If J.J. Frazier wants to go pro after this season, South Carolina will help him pack.
Georgia’s electrifying junior guard stunned the Gamecocks for the third time this season and the fourth straight time over the past two years, scoring the Bulldogs’ final three points as he erased a short-lived USC lead on Friday. Georgia bounced the Gamecocks out of the SEC tournament, 65-64, and into a waiting game.
USC (24-8) is most likely still in the NCAA tournament, the sheer number of its wins and a couple of notable victories (at Texas A&M, at Ole Miss) pushing the Gamecocks in. But they’ll have to sweat the bid until it comes – at an already-announced watch party for fans on Sunday – with the trepidation reserved for teams that suffer early exits on conference tournament weekend.
The sooner teams stop getting talked about on the final weekend, the worse off they’re going to be. The Gamecocks were comfortably in the tournament projections before the game and they should remain there.
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But if some more major upsets happen, or another SEC team makes a run through Nashville and takes a spot reserved for someone else …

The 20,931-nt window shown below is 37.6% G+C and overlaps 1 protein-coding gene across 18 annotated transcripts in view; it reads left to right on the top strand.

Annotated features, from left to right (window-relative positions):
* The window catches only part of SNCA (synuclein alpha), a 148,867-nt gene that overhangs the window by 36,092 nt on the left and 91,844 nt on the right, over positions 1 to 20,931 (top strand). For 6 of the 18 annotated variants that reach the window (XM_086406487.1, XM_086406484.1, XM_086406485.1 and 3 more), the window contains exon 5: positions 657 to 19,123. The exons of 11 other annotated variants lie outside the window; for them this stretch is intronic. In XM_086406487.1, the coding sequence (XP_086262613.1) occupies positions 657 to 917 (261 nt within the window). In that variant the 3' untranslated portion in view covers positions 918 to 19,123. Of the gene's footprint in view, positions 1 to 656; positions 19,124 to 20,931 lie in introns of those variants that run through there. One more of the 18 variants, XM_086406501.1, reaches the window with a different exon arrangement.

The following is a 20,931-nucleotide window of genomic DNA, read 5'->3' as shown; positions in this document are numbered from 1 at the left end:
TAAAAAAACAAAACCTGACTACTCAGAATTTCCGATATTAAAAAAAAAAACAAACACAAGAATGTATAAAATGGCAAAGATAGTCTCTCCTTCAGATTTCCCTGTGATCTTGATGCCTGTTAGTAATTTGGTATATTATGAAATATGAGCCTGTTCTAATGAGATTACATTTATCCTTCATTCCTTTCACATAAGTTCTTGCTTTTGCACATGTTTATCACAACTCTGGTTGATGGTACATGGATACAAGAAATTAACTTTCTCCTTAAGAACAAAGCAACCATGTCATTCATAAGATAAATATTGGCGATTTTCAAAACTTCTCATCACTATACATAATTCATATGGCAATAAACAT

No use thinking about it now. What’s done is done.
And USC was done in by Frazier and Georgia. Again.
Frazier dribbled through all five USC defenders, going from near midcourt to the hole in less than seven seconds to tie the game at 64 with 24 seconds to play. The Gamecocks didn’t call timeout, Sindarius Thornwell holding the ball at the top of the key as the clock wound under 10 seconds.
Thornwell made his move but Frazier was right there with him. A low dribble was met by Frazier’s hand, he knocked the ball loose and Thornwell unthinkingly fouled him with 2.1 seconds to go.
“I didn’t know the situation, which is a mental mistake by me,” said Thornwell, who scored 23 points. “I thought we were down when I turned the ball over, so it was like a reaction to go for the ball. There’s no excuse – I let my team down.”
“Obviously, the end of that last possession is not something that he’s real proud of, or me or anybody,” coach Frank Martin said. “But if it’s not for him, we don’t win 24 games. If it’s not for him, we don’t finish third in league play.
“If it’s not for him, we’re not in the situation that we were in at the end of tonight’s game.”
USC was again left staring at a game it lost when it knew exactly what it had to do to win. The Gamecocks would have to match Georgia’s physical nature and get to the free-throw line. They would have to control the glass. They would have to be ready, either by answering or stopping, Frazier when he inevitably took over.
They failed at the worst times.